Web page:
AB = ( S 6 - S 1 ) + ( S 7 - S 2 ) + ( S 8 - S 3 ) + ( S 9 - S 4 ) 4 = AB desired ( Equation 1 ) CD = ( S 15 - S 11 ) + ( S 16 - S 12 ) + ( S 17 - S 13 ) + ( S 18 - S 14 ) 4 = CD desired ( Equation 2 ) A C = ( S 11 - S 1 ) + ( S 12 - S 2 ) + ( S 13 - S 3 ) + ( S 14 - S 4 ) 4 = A C desired * V wr_nom V wr_act * ( 1 + Err gaps + 1 + Err gaps ) 4 ( Equation 3 ) BD = ( S 15 - S 6 ) + ( S 16 - S 7 ) + ( S 17 - S 8 ) + ( S 18 - S 9 ) 4 = BD desired * V wr_nom V wr_act * ( 1 + Err gaps + 1 + Err gaps ) 4 ( Equation 4 )

The AB and CD distances are fixed according to the gaps on the write element, e.g., write element 102. The AC and BD distances include error from the write velocity, which is expected in an LTO standard format. There is also error, however, from the placement of the servo marks used to encoded data with respect to the PES gaps for the second and fourth marks.

Equation 3 and Equation 4 can be modified, however, to remove the error introduced by the gap separation. If the AC and BD measurements were made as shown below in Equations 5 and 6, respectively, the only error would still be the write velocity error.

A C = ( S 11 - S 1 ) + ( S 13 - S 3 ) 2 = A C desired * V wr_nom V wr_act ( Equation 5 ) BD = ( S 15 - S 6 ) + ( S 17 - S 8 ) 2 = BD desired * V wr_nom V wr_act ( Equation 6 )

Timing used in advanced demodulation of the “/\/ \” servo patterns to allow a PES calculation that substantially mitigates error resulting from a variation in velocity of the data storage tape during detection of the at least one of the servo pattern can be represented as follows:

AB = ( S 6 - S 1 ) + ( S 7 - S 2 ) + ( S 8 - S 3 ) + ( S 9 - S 4 ) 4 = AB desired ( Equation 7 ) A C = ( S 19 - S 1 ) + ( S 21 - S 3 ) + ( S 23 - S 5 ) 3 = A C desired ( Equation 8 )

Variations in tape speed during the writing of the servo patterns on magnetic tape 8 will affect the precision at which servo patterns from different write elements can be interleaved. However, in the LTO Ultrium specification, decoding of LPOS information only depends on the separation of servo marks used to encode LPOS information and not on their position relative to the other servo marks. For this reason, utilizing a separate write element to interleave servo patterns to encoded data does not effect decoding of that data.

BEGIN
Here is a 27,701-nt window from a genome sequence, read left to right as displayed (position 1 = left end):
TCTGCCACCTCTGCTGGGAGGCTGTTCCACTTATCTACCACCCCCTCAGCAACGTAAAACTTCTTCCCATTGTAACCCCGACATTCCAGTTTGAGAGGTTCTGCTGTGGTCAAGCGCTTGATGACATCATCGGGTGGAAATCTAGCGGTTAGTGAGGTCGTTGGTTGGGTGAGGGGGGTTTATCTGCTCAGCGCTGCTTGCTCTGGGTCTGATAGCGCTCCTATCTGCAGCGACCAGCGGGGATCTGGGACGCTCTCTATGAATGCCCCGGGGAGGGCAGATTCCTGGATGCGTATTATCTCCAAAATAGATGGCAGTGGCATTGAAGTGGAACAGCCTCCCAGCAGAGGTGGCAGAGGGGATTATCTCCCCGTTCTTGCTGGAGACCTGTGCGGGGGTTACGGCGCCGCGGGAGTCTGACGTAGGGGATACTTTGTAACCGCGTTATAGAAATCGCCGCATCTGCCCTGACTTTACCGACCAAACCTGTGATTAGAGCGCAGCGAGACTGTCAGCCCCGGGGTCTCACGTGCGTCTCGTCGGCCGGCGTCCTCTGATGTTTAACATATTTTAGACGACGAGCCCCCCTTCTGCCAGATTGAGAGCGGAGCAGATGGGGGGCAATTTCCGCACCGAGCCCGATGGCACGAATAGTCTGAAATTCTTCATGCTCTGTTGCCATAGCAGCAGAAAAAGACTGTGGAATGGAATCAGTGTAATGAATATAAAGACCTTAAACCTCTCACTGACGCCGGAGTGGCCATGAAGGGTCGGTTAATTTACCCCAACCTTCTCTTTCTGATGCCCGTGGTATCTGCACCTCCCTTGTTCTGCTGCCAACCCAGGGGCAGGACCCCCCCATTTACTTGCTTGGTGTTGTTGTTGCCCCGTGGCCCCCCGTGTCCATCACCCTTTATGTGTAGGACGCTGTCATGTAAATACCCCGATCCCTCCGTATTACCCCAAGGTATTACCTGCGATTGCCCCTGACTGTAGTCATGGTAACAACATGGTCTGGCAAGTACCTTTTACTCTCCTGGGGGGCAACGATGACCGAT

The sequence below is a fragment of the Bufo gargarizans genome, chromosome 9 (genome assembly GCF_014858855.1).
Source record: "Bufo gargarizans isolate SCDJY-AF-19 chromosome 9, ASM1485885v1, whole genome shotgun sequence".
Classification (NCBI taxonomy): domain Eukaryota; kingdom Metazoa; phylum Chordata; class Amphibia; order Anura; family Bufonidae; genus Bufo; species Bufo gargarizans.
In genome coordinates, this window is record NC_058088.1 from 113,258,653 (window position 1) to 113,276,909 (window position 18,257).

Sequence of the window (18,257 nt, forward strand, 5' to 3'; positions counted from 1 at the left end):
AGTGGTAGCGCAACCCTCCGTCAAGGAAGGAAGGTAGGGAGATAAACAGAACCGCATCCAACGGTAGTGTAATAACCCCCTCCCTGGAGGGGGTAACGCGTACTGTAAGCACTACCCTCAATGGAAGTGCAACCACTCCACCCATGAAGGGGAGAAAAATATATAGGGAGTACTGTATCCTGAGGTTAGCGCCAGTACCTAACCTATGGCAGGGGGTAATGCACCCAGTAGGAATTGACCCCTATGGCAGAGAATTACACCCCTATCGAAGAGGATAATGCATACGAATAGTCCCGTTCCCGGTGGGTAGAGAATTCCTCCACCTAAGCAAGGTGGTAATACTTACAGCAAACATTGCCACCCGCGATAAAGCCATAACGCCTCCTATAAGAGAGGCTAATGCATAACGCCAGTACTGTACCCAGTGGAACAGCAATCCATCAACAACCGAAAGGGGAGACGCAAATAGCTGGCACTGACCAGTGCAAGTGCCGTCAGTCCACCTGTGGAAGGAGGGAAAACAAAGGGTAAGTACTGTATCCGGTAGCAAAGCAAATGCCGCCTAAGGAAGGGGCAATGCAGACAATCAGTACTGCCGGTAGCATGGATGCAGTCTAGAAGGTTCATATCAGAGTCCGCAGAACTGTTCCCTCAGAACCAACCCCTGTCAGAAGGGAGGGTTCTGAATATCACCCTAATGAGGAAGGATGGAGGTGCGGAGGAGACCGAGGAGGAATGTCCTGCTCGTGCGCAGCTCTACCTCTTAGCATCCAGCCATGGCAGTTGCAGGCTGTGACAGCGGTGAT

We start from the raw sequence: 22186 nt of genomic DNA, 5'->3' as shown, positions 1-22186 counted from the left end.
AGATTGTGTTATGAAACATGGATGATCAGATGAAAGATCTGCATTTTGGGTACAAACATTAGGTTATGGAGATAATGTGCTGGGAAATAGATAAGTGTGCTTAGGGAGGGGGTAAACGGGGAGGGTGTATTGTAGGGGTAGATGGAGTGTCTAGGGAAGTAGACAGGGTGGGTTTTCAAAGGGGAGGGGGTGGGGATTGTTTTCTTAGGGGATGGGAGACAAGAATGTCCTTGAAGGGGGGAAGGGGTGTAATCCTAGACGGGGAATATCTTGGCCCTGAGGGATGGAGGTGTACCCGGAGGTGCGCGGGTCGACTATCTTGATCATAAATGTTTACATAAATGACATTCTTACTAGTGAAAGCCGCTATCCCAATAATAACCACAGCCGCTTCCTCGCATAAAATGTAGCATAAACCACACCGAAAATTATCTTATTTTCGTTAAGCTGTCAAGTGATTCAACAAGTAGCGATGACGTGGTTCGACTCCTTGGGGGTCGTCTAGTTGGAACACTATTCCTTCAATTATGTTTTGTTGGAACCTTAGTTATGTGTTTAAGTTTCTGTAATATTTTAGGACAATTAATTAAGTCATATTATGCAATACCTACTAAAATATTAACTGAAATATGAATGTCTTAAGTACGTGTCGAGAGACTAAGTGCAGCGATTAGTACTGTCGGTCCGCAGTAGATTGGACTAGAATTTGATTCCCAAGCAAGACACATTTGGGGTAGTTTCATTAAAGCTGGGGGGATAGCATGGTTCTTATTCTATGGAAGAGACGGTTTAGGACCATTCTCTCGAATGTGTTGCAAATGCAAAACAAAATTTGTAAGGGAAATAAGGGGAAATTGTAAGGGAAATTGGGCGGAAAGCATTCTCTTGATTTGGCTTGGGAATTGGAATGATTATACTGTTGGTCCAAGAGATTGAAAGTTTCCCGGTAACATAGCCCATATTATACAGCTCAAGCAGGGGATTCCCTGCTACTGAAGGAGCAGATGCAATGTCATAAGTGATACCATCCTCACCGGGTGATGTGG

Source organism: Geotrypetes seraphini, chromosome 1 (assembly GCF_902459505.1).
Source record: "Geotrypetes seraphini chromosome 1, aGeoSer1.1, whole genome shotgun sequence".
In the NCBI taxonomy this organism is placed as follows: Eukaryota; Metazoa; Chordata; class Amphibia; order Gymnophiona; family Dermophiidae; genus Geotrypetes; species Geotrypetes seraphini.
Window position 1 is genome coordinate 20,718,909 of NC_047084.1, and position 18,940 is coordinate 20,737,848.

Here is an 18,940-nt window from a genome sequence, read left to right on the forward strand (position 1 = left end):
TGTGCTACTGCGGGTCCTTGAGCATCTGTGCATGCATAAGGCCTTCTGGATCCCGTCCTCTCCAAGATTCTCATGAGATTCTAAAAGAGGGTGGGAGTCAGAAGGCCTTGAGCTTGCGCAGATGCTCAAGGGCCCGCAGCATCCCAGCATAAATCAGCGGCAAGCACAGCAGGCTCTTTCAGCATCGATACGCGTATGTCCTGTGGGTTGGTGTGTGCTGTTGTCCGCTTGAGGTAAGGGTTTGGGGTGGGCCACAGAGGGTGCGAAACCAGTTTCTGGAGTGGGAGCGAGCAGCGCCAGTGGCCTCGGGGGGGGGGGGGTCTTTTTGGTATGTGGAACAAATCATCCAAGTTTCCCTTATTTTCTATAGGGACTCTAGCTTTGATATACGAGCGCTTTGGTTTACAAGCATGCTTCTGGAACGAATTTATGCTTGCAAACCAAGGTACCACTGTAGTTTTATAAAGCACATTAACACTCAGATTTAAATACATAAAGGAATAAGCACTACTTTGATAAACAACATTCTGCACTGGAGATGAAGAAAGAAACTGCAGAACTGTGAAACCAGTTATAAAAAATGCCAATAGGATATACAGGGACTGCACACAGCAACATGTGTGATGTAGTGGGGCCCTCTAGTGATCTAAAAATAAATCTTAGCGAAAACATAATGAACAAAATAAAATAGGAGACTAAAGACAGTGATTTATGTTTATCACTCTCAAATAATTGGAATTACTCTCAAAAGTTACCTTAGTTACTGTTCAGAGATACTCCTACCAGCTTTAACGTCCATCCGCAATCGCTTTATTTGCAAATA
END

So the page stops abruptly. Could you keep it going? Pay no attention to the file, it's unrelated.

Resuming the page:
FIG. 5 is a flow diagram illustrating techniques for adjusting the position of a read head within a servo band by measuring the time between detection of servo marks on a data storage tape. For illustration purposes, the techniques shown in FIG. 5 are described with reference to data storage tape 8 of FIG. 3.

Data storage tape 8 passes the read head (not shown in FIG. 3) located along head path 16A relative to data storage tape 8. As data storage tape 8 passes the head, the read head detects the five servo mark pairs “/ \” in the first half of servo frame 14A, followed by the four servo mark pairs “/ \” in the first half of servo pattern 15A (302). As the read head detects the servo marks pairs, a controller (not shown in FIG. 3) measures the timing between the detected marks (304). By the end of servo pattern 15A, the controller has sensed a total of thirty-six marks from servo frames 14A and 15A. The controller stores the timing of each of these servo marks. Because each servo mark causes the same signal response in the head, the controller counts each mark to determine its significance. For example, the controller knows that the first mark and the sixth mark of servo frame 14A combine to form one servo mark pair. The controller calculates a PES for the head according to a cross-tape position of the head relative to the data storage tape according to time intervals between the detection of the servo marks pairs (306). The head position is then adjusted to maintain the desired cross-tape position of the head (308). Equations 1, 2, 3, 4, 5, and 6 are example equations that may be used to demodulate a PES using only servo mark pairs “/ \”.

However, the controller does not yet know which of the servo mark pairs combine to form a servo pattern. The controller must demodulate encoded LPOS synchronization bits from the servo pattern to know which of the servo mark pairs combine to form a servo pattern. This requires detecting the marks used to encode LPOS information (310) and demodulating the synchronization bits (312). For example, an LPOS word may be thirty-six servo frames long, which would be the longest the demodulation using only “/\” servo mark pairs would be needed until advanced demodulation would be possible.